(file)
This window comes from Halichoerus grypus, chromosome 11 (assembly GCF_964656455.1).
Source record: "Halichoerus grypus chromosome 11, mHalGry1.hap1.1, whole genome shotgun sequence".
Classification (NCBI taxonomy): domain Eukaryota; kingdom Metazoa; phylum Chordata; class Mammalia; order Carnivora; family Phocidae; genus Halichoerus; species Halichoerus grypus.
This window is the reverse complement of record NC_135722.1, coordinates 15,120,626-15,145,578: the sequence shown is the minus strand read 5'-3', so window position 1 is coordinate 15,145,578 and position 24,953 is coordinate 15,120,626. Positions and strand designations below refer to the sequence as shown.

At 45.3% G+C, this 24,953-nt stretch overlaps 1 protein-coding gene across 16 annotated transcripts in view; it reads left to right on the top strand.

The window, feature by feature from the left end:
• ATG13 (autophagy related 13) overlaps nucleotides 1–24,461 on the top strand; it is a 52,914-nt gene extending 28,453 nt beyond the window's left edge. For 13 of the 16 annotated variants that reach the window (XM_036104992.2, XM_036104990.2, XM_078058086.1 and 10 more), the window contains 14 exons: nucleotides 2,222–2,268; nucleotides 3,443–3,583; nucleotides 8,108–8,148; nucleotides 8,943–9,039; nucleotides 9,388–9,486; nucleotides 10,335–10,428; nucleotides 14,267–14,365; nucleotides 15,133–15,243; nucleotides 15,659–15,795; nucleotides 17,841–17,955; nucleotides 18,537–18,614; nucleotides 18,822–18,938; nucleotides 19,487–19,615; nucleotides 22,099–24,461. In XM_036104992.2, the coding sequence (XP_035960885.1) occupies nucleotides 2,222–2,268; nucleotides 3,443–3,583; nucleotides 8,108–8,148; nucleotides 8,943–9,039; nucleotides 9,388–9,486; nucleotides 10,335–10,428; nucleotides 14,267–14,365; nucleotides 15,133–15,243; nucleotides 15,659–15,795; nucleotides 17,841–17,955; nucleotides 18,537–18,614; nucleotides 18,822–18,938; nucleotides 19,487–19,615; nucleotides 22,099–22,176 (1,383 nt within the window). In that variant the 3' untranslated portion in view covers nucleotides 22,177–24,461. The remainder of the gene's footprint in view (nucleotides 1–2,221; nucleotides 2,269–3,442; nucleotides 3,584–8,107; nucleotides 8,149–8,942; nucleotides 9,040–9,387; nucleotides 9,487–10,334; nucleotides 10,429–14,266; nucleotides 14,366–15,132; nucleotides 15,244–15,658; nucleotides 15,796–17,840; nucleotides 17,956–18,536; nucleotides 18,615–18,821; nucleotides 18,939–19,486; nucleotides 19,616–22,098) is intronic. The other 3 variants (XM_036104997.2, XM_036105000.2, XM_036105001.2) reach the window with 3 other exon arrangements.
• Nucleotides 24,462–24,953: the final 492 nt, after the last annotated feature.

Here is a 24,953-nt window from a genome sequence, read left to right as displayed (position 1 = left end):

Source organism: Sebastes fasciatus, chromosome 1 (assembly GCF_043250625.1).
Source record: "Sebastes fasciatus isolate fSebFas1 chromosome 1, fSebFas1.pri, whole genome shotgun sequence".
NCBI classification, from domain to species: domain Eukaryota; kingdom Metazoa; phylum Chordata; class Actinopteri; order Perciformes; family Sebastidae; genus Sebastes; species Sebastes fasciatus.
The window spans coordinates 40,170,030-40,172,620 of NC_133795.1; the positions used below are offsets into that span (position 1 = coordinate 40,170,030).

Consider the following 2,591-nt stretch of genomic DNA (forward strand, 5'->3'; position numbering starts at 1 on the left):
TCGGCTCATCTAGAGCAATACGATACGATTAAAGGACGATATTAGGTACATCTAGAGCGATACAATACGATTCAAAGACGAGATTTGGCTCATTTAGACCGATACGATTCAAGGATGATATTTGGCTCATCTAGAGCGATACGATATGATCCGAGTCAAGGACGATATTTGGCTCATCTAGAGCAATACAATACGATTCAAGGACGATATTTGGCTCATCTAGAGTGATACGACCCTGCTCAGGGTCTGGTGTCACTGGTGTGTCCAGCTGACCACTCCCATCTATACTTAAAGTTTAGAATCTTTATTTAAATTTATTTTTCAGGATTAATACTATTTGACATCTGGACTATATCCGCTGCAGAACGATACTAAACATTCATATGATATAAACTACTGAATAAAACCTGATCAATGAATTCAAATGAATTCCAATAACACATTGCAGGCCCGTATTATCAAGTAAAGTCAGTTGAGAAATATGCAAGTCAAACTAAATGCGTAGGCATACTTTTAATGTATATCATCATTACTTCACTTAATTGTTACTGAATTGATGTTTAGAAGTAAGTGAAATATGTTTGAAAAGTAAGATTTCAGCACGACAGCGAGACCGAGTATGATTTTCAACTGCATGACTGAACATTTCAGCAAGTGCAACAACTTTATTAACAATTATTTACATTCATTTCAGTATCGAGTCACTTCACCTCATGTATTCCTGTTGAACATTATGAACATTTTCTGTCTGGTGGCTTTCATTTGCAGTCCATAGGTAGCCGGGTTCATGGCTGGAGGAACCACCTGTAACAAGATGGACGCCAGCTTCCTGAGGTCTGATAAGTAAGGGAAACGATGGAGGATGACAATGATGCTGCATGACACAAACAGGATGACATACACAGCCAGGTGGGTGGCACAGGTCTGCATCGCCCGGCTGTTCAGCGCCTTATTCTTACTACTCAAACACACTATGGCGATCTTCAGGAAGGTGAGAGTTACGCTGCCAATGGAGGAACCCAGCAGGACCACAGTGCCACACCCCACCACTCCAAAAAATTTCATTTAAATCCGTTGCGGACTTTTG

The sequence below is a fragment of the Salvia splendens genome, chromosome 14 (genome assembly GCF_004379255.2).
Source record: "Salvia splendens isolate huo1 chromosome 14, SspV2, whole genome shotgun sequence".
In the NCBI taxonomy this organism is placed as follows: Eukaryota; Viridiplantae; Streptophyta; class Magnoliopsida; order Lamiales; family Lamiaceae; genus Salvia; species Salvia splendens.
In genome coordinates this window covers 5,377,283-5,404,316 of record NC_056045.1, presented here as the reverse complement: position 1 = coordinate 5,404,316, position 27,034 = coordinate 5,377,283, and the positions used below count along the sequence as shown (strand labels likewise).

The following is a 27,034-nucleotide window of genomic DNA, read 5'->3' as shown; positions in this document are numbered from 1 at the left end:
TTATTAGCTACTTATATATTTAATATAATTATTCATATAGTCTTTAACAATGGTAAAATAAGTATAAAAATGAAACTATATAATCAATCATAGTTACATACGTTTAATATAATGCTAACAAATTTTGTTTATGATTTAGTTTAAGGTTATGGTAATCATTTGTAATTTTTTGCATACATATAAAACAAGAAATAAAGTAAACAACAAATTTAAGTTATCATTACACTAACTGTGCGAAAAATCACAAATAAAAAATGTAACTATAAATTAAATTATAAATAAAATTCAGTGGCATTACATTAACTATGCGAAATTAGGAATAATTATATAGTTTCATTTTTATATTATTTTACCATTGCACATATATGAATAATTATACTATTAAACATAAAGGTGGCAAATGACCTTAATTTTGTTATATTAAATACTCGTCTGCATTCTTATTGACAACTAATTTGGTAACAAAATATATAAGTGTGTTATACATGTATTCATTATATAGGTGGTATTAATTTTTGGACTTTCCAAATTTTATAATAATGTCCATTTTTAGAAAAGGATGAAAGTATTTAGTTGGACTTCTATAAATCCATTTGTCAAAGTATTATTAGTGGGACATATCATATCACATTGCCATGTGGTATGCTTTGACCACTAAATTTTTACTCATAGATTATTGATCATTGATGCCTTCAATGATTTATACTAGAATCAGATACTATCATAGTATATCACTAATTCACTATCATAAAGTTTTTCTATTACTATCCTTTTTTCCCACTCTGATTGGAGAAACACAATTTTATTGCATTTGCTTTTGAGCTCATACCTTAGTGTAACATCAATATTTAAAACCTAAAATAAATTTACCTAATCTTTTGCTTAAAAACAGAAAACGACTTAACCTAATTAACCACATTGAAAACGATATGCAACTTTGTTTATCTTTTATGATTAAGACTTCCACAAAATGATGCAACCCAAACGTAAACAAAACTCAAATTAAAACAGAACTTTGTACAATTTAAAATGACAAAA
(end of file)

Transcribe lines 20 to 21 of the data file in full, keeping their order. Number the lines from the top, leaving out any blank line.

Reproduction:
The following is a 27,034-nucleotide window of genomic DNA, read 5'->3' as shown; positions in this document are numbered from 1 at the left end:
TTATTAGCTACTTATATATTTAATATAATTATTCATATAGTCTTTAACAATGGTAAAATAAGTATAAAAATGAAACTATATAATCAATCATAGTTACATACGTTTAATATAATGCTAACAAATTTTGTTTATGATTTAGTTTAAGGTTATGGTAATCATTTGTAATTTTTTGCATACATATAAAACAAGAAATAAAGTAAACAACAAATTTAAGTTATCATTACACTAACTGTGCGAAAAATCACAAATAAAAAATGTAACTATAAATTAAATTATAAATAAAATTCAGTGGCATTACATTAACTATGCGAAATTAGGAATAATTATATAGTTTCATTTTTATATTATTTTACCATTGCACATATATGAATAATTATACTATTAAACATAAAGGTGGCAAATGACCTTAATTTTGTTATATTAAATACTCGTCTGCATTCTTATTGACAACTAATTTGGTAACAAAATATATAAGTGTGTTATACATGTATTCATTATATAGGTGGTATTAATTTTTGGACTTTCCAAATTTTATAATAATGTCCATTTTTAGAAAAGGATGAAAGTATTTAGTTGGACTTCTATAAATCCATTTGTCAAAGTATTATTAGTGGGACATATCATATCACATTGCCATGTGGTATGCTTTGACCACTAAATTTTTACTCATAGATTATTGATCATTGATGCCTTCAATGATTTATACTAGAATCAGATACTATCATAGTATATCACTAATTCACTATCATAAAGTTTTTCTATTACTATCCTTTTTTCCCACTCTGATTGGAGAAACACAATTTTATTGCATTTGCTTTTGAGCTCATACCTTAGTGTAACATCAATATTTAAAACCTAAAATAAATTTACCTAATCTTTTGCTTAAAAACAGAAAACGACTTAACCTAATTAACCACATTGAAAACGATATGCAACTTTGTTTATCTTTTATGATTAAGACTTCCACAAAATGATGCAACCCAAACGTAAACAAAACTCAAATTAAAACAGAACTTTGTACAATTTAAAATGACAAAA